The Queensland government on Wednesday unveiled $55 million worth of electric vehicle incentives and charging infrastructure to support its 10-year plan for zero emission vehicles uptake.
The first $45 million will be available to anybody in $3,000 subsidies for the purchase of electric vehicles (EV) up to the value of $58,000. This is equivalent to 15,000 vehicle sales.
The remaining $10 million will go towards providing public charging infrastructure, in partnership with local government and private industry.
Three targets have been outlined in the 10-year strategy, which build on an earlier strategy released in 2017. Firstly 50 per cent of new passenger vehicles sold, including SUVs, must be zero emissions by 2030, and 100 per cent by 2036. Secondly, 100 per cent of the Queensland government’s passenger vehicle fleet will be zero emissions by 2026. Finally, from 2025 all new buses added to the state-owned fleet in southeast Queensland will be zero emissions with a similar 2025-30 target for regional Queensland
Further, by the end of the year the Queensland government fleet is expected to have at least 288 EVs.
Queensland Premier Anastacia Palaszczuk made the announcement alongside the release of the state’s Zero Emission Vehicle Strategy 2022-32, with the announced initiatives coming as a part of the strategy action plan 2022-24.
Queensland’s Minister for Transport and Main Roads Mark Bailey said this announcement was key in the state’s journey to becoming a renewable energy superpower and a global leader in a low-emissions future.
“We were the first Australian state to develop an EV strategy, and now we are once again leading the way with Queensland’s Zero Emission Vehicle Strategy 2022-2032,” Mr Bailey said.
“Not only does this encourage people to buy EVs, it gives the automotive industry confidence to set up shop in Queensland. This strategy signals a fundamental shift in our transport system,” Mr Bailey said.
Queensland’s Energy, Renewables, and Hydrogen Minister Mick de Brenni said the EV strategy would help reduce the states’ emissions.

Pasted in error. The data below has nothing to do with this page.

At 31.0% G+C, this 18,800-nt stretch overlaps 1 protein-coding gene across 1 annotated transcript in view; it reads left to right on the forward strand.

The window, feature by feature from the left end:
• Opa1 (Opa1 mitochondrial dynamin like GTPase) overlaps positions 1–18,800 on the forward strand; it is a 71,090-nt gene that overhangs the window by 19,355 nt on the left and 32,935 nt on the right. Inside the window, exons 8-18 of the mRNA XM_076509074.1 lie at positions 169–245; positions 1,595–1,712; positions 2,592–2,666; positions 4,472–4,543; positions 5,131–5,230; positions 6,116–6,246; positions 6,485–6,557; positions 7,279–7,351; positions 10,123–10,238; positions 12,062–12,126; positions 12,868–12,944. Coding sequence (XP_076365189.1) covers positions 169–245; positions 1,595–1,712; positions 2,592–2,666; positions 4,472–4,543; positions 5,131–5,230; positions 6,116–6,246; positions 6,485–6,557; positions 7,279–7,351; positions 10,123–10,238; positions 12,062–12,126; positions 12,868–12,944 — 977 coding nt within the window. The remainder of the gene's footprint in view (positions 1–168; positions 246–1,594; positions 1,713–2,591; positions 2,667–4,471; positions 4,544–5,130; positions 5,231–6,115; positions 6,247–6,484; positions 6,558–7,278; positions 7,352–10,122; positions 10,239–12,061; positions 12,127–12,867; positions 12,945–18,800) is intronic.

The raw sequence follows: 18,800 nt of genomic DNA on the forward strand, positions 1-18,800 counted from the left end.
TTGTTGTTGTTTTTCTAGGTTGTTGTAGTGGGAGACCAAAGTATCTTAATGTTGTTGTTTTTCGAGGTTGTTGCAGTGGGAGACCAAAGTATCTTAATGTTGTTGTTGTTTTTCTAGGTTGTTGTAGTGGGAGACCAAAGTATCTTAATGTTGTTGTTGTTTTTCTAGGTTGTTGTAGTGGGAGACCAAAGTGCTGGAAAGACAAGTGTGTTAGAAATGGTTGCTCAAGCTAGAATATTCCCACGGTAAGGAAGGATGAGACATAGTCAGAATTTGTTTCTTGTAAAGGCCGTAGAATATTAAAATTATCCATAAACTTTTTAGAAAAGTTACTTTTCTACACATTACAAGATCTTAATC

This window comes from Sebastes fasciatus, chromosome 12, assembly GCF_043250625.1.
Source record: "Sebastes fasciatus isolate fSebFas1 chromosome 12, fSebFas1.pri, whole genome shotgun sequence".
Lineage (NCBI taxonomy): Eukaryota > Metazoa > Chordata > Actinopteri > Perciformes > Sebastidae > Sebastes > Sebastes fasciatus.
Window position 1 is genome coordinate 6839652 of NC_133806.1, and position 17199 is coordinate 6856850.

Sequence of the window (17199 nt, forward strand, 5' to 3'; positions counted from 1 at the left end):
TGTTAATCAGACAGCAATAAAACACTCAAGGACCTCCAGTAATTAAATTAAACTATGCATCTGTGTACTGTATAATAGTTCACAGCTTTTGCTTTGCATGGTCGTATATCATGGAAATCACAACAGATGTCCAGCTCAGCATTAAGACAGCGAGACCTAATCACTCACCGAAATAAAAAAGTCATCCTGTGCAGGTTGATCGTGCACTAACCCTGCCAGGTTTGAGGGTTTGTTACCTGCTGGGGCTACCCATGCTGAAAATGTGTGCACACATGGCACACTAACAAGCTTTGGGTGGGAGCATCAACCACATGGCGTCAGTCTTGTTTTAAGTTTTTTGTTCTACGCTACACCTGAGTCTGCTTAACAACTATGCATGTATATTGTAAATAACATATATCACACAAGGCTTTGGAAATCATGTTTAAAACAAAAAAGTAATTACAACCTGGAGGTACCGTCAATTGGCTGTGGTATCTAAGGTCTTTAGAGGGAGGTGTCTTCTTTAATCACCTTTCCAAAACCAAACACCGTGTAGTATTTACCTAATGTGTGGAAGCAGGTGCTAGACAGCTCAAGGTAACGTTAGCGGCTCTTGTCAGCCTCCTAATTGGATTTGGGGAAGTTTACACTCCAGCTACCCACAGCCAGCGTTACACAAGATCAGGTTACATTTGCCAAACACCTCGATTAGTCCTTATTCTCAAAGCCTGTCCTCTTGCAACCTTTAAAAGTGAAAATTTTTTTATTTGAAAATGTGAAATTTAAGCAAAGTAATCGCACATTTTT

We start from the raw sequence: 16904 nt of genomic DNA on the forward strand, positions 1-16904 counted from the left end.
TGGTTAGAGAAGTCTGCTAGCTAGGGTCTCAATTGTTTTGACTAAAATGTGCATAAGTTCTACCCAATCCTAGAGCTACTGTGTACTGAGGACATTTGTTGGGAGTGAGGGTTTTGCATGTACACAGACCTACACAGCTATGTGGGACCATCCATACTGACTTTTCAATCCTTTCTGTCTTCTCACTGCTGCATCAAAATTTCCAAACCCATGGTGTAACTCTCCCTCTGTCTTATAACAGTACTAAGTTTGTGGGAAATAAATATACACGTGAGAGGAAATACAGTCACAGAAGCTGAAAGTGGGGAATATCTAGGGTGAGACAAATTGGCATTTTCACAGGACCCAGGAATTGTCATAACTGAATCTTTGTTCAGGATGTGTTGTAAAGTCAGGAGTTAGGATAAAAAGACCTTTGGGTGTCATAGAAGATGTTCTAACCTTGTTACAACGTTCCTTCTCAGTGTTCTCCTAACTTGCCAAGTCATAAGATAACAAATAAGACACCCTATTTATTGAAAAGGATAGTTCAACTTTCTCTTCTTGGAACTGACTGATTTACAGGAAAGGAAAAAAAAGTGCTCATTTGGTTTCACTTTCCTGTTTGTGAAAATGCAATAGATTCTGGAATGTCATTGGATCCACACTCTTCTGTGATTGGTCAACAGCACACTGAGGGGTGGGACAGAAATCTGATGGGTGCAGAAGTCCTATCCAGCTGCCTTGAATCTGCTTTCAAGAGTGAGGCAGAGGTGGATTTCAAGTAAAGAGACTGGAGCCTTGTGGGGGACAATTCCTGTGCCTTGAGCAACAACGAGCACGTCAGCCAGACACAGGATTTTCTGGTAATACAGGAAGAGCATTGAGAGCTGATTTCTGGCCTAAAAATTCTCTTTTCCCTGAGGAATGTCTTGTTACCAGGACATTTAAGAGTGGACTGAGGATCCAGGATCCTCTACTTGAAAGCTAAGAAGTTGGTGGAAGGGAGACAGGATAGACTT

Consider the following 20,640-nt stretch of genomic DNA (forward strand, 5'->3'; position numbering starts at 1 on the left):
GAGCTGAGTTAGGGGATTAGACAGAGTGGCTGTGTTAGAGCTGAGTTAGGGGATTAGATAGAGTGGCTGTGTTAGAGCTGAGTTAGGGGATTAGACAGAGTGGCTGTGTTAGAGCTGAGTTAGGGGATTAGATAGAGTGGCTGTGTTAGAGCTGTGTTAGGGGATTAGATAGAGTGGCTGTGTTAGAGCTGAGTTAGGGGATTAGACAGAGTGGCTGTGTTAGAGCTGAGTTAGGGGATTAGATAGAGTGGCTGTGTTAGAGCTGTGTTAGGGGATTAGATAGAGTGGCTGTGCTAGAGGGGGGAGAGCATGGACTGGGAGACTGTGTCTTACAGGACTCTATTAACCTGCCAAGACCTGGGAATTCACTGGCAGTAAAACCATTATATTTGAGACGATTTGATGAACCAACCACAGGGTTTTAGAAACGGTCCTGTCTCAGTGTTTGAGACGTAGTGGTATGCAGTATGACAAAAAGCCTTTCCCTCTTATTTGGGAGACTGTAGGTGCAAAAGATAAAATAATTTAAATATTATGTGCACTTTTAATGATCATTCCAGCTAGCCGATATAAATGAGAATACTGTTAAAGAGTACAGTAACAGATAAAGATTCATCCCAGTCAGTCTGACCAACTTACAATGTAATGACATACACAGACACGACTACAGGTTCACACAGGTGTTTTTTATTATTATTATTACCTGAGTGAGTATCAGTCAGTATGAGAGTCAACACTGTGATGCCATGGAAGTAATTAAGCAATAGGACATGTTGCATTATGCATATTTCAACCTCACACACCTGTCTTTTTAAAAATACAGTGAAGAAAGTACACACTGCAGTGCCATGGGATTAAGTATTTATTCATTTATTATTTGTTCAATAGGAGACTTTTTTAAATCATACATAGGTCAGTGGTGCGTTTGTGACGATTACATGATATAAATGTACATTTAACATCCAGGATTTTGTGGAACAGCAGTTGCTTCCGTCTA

“The strategy outlines that we have already commenced complementary reforms to tariffs, building rules and planning approaches and the electricity grid augmentation an EV transformation will require; all of which will be further outlined in the forthcoming Queensland Energy Plan,” Minister de Brenni said.
The Queensland incentives announced today are similar to those announced in the NSW and Victorian strategies last year. In Victoria, $3,000 subsidies for 20,000 zero emissions vehicles up to $68,740 were made available. Similarly, in NSW $3,000 rebates for 25,000 zero emissions vehicles up to the value of $68,750.
The targets of 50 per cent of passenger vehicle sales to zero emissions by 2030 and decarbonising government fleets also follow the NSW and Victorian examples.
Also included in the Queensland action plan is the third phase of the Queensland Electric Super Highway, which was originally announced under the 2017 strategy. The highway is a series of 31 fast-charging stations along the east of the state. Now entering its third phase, a further 18 charging stations will be installed in regional areas extending the highway’s coverage to almost 3800km, the longest in Australia.
In the year to the end of February, the number of battery EV registrations increased by 132 per cent. This follows a national trend of increasing EV uptake, sales of which almost tripled between 2020-21.
This strategy will help Queensland reach its target for 50 per cent of its energy to come from renewables and eventually net-zero by 2050.
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